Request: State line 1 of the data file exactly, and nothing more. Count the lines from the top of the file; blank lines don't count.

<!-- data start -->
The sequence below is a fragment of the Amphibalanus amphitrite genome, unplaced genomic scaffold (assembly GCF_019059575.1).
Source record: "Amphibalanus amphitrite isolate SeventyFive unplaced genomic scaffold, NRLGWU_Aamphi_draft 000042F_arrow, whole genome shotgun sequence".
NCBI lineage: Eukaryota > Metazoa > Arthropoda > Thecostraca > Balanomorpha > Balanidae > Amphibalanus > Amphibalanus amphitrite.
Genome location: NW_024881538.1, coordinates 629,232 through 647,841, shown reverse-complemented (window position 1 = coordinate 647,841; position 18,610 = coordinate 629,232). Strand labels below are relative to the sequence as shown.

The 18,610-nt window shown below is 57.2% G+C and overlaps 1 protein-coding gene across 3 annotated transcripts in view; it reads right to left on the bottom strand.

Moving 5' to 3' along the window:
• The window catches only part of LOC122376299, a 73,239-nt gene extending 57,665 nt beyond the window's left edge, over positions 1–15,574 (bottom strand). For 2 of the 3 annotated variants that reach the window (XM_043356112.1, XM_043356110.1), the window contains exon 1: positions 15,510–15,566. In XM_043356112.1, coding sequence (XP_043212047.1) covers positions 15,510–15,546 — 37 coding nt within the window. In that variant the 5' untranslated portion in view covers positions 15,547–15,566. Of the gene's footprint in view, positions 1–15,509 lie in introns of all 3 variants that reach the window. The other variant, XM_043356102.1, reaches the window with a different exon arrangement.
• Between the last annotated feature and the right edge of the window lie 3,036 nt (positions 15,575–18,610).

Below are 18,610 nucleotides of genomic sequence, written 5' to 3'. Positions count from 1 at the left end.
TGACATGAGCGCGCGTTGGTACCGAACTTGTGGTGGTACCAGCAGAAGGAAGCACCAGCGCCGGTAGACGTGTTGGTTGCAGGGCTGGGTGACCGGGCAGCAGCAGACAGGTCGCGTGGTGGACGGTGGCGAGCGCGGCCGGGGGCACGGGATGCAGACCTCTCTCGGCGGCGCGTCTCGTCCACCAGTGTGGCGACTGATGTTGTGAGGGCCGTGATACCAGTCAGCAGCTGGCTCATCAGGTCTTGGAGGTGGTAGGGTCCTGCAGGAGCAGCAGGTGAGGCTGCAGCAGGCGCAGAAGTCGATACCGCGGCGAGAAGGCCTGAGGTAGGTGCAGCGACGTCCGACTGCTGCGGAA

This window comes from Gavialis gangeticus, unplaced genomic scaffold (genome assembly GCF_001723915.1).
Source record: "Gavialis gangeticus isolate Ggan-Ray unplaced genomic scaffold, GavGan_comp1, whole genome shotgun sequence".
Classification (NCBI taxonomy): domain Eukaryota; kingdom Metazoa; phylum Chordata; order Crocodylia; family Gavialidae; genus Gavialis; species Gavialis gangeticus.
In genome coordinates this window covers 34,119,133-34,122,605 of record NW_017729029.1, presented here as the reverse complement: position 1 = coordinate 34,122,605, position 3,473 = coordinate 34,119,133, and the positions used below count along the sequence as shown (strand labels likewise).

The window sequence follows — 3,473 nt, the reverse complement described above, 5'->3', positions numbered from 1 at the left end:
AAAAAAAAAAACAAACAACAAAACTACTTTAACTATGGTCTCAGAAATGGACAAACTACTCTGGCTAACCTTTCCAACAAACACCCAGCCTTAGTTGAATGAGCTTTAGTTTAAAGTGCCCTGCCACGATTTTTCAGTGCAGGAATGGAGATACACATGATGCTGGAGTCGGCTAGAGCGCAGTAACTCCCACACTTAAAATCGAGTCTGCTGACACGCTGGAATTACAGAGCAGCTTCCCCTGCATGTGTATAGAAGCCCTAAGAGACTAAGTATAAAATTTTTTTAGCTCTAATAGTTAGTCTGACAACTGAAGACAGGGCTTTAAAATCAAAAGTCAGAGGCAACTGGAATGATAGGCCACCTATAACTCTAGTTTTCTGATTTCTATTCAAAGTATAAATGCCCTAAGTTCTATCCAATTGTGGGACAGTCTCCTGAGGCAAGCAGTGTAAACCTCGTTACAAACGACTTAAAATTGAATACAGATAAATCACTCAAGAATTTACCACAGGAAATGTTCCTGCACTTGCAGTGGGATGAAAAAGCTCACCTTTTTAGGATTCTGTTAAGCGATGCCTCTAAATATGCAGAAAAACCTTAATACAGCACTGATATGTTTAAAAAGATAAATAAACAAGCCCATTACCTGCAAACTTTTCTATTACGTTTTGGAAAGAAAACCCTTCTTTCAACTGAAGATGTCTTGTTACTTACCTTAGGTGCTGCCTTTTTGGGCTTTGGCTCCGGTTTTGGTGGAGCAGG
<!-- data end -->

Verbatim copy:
The sequence below is a fragment of the Amphibalanus amphitrite genome, unplaced genomic scaffold (assembly GCF_019059575.1).